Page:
Why some people can ward off burnout and others can't

Stress and burnout are two distinct things, but often stress — and the physical and mental fatigue it creates — leads to burnout.

Those who successfully ward off burnout are able to tap into their emotional intelligence to increase resilience to stress, according to the Harvard Business Review.

This finding comes from a study in which researchers assessed 35 CMOs at 35 large hospitals for their stress level and aimed to determine how they deal with burnout. While 69 percent of the CMOs described their stress level as severe, very severe or worst possible, most were not burned out, according to a scale called the Maslach Burnout Inventory. Researchers' subsequent interviews with these CMOs illuminated how they kept their stress at bay: high emotional intelligence.

This is because emotional intelligence supports optimal coping abilities, which helps people manage chronic stress and prevent burnout, according to the report. For instance, self-awareness, one of the major tenets of emotional intelligence, enables individuals to identify the sources of their frustration and anxiety and ultimately enhanced their ability to consider the best response. Self-management, another important emotional intelligence competency, allows people to stay calm, control impulses and act appropriately when dealing with stress, according to the report.

Other tenets of emotional intelligence, such as conflict management, allow people to transform stress and anxiety into a problem-solving mindset. Compassion and other positive emotions can counter the physiological effects of stress, according to the report.

Here are five tips to prevent stress from snowballing into burnout, according to the Harvard Business Review.

1. Don't create your own stress. Many people have a habit of stressing themselves out by thinking about or anticipating future encounters or events that can be stressful.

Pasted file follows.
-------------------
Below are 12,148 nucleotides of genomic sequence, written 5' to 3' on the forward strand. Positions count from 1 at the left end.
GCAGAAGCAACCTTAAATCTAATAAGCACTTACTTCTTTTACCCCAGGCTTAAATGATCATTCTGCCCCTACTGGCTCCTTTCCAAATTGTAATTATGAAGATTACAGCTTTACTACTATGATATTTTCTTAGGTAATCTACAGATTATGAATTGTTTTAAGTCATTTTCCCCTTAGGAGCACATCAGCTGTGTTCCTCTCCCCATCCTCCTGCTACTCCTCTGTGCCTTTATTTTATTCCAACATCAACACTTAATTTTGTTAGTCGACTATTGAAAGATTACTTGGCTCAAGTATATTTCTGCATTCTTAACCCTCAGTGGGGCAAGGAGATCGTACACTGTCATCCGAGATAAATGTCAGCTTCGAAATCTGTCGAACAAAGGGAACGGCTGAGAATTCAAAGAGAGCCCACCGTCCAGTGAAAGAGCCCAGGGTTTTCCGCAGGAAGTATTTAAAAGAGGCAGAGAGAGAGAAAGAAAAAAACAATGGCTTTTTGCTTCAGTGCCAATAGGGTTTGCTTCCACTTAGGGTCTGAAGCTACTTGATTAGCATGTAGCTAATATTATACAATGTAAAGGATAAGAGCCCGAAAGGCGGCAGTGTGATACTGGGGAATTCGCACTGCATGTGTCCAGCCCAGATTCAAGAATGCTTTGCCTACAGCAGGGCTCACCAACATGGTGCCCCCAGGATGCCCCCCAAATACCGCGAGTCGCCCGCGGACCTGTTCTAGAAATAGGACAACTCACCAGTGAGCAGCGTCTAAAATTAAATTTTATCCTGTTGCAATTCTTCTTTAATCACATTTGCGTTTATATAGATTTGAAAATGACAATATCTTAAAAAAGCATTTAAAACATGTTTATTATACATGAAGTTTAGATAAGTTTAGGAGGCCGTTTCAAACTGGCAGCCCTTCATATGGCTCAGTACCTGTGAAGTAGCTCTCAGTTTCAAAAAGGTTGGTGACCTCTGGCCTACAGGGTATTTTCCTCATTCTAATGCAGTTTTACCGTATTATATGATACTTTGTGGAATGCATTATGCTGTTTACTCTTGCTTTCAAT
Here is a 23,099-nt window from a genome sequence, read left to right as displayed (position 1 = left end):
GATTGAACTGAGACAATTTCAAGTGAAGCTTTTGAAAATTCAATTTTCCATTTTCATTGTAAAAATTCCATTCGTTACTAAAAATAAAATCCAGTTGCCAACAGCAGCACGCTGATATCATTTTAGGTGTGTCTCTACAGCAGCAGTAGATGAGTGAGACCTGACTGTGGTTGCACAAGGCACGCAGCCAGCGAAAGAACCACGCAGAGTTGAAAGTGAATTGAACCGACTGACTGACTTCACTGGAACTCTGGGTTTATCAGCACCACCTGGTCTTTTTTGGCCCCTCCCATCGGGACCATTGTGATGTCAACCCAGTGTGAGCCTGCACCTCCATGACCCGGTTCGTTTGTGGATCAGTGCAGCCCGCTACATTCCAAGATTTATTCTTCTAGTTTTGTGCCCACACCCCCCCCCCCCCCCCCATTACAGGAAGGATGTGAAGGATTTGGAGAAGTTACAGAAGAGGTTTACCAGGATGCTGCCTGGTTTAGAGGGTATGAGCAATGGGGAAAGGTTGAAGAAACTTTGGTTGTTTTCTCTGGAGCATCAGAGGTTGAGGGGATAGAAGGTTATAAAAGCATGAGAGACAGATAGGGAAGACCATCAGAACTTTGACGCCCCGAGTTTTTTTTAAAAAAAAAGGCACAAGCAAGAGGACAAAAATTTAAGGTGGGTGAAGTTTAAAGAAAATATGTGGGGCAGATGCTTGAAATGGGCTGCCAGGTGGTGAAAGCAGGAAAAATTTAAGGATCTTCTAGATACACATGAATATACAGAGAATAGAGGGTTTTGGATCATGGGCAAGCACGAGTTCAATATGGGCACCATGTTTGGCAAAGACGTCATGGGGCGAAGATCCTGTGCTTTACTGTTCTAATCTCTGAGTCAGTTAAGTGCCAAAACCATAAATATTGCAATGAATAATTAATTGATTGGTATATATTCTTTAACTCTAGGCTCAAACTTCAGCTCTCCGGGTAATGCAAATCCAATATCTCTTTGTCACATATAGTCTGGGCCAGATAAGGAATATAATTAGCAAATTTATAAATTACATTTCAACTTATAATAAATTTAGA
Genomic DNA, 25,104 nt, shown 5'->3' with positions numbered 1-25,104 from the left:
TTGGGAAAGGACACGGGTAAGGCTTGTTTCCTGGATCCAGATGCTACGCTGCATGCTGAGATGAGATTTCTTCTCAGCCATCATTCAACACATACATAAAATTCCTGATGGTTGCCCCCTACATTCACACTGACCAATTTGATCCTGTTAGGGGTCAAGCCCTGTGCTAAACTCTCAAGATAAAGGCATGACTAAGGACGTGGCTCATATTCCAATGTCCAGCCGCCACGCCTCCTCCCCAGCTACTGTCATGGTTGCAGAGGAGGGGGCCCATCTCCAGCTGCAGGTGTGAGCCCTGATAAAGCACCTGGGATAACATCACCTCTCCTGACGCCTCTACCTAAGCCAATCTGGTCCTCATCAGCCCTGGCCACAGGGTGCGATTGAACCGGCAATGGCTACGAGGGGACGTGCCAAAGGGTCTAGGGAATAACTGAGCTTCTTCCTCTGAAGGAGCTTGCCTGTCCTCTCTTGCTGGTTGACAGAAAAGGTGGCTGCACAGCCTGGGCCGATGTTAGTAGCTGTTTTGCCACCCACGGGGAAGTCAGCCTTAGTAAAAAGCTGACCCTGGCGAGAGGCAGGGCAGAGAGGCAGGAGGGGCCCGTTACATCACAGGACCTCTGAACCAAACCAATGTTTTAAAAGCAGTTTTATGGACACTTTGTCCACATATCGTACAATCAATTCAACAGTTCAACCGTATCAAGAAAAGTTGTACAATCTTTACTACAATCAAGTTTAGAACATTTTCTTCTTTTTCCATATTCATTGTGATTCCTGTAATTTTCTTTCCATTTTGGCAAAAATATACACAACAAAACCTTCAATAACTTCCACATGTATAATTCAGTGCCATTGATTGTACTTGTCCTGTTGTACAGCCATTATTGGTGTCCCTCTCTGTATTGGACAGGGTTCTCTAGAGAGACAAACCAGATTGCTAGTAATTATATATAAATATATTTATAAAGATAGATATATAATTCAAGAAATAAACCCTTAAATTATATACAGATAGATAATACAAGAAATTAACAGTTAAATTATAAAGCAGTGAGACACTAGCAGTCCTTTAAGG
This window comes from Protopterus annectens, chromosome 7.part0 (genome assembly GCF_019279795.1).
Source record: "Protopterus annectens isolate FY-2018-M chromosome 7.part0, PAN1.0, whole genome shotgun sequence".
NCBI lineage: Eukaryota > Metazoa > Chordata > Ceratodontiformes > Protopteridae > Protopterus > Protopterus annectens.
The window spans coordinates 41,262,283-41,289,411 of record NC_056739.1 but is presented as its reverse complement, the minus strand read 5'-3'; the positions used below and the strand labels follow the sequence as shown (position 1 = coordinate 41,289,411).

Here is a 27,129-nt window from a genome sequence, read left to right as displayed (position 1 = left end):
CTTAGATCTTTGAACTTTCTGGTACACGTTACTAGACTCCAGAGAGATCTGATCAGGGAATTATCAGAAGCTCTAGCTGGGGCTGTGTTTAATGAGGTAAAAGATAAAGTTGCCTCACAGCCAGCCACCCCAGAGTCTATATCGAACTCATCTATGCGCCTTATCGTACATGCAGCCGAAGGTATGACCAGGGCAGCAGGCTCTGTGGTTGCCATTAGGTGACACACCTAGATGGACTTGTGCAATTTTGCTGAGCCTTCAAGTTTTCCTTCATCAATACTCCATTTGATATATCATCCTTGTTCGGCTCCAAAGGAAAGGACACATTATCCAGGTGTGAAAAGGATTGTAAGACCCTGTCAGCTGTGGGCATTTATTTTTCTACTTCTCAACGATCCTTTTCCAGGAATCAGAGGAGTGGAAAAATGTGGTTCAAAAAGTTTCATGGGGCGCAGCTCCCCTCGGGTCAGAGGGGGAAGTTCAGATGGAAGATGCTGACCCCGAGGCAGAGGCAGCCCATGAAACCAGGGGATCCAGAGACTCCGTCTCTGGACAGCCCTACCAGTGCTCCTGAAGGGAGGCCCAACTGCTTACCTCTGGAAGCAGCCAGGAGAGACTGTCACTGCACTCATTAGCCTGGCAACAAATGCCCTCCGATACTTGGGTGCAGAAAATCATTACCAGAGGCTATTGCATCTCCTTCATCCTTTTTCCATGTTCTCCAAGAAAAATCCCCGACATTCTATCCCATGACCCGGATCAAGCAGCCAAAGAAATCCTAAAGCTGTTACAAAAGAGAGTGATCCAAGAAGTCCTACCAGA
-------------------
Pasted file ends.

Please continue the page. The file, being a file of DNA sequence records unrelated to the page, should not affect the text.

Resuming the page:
2. Be aware of your strengths and weaknesses. If you can identify your own limitations, you will know sooner when you will need to ask for help, thereby mitigating the stress caused by doing something outside of your capabilities.

3. Breathe deeply. When you feel tension and anxiety rising rapidly, employ a deep breathing practice to calm yourself down.

4. Change your perspective. Changing your perspective of a particular situation can bring your stress level down substantially. For example, you can see a situation as a threat to your personal values, or you can see it as a problem that needs to be solved.

5. Put yourself in others' shoes. When an interpersonal conflict is the source of your stress, try thinking from their point of view. Ask questions, listen to what the person says and try to understand where he or she is coming from. By demonstrating that you understand their perspective, you will be more likely to gain their trust and influence.

More articles on leadership:
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MGMA president receives Maverick of the Year award

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